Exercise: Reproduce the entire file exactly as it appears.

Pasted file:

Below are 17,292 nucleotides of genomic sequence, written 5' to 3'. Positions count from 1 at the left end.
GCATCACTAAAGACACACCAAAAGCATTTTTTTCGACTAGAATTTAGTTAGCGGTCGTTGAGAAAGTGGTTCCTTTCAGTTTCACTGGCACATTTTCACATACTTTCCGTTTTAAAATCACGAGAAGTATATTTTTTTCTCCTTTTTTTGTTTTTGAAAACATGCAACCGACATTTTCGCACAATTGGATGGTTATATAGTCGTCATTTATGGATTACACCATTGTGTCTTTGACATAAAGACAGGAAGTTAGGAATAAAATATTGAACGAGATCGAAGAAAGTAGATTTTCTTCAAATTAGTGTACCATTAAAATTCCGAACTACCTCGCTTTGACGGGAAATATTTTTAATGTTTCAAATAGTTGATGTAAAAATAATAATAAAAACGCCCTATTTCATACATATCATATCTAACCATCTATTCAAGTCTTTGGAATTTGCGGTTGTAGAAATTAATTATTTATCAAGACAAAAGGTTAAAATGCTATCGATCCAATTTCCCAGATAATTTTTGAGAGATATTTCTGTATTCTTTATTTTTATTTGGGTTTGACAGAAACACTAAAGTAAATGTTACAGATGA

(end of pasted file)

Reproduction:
Below are 17,292 nucleotides of genomic sequence, written 5' to 3'. Positions count from 1 at the left end.
GCATCACTAAAGACACACCAAAAGCATTTTTTTCGACTAGAATTTAGTTAGCGGTCGTTGAGAAAGTGGTTCCTTTCAGTTTCACTGGCACATTTTCACATACTTTCCGTTTTAAAATCACGAGAAGTATATTTTTTTCTCCTTTTTTTGTTTTTGAAAACATGCAACCGACATTTTCGCACAATTGGATGGTTATATAGTCGTCATTTATGGATTACACCATTGTGTCTTTGACATAAAGACAGGAAGTTAGGAATAAAATATTGAACGAGATCGAAGAAAGTAGATTTTCTTCAAATTAGTGTACCATTAAAATTCCGAACTACCTCGCTTTGACGGGAAATATTTTTAATGTTTCAAATAGTTGATGTAAAAATAATAATAAAAACGCCCTATTTCATACATATCATATCTAACCATCTATTCAAGTCTTTGGAATTTGCGGTTGTAGAAATTAATTATTTATCAAGACAAAAGGTTAAAATGCTATCGATCCAATTTCCCAGATAATTTTTGAGAGATATTTCTGTATTCTTTATTTTTATTTGGGTTTGACAGAAACACTAAAGTAAATGTTACAGATGA